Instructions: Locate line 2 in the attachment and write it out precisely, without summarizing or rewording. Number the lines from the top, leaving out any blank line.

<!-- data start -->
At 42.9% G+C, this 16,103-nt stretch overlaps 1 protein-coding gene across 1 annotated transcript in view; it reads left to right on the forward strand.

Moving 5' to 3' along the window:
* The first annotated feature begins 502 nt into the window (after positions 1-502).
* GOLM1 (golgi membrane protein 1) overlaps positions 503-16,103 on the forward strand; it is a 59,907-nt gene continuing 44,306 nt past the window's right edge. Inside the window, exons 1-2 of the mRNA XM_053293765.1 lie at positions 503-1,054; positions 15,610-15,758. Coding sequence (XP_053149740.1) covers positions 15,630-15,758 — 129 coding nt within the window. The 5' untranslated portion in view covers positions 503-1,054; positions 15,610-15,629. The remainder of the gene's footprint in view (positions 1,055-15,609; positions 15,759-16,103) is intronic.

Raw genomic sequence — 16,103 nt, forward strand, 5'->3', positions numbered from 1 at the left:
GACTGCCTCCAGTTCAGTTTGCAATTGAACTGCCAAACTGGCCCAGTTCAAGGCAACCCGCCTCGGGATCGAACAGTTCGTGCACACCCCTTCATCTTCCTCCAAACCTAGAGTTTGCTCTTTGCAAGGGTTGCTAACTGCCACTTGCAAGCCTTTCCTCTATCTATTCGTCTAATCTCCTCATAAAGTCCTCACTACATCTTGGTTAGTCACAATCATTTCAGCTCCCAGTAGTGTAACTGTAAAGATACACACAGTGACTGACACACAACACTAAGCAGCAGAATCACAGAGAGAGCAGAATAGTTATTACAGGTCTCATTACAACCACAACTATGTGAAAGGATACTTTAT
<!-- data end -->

Moving 5' to 3' along the window: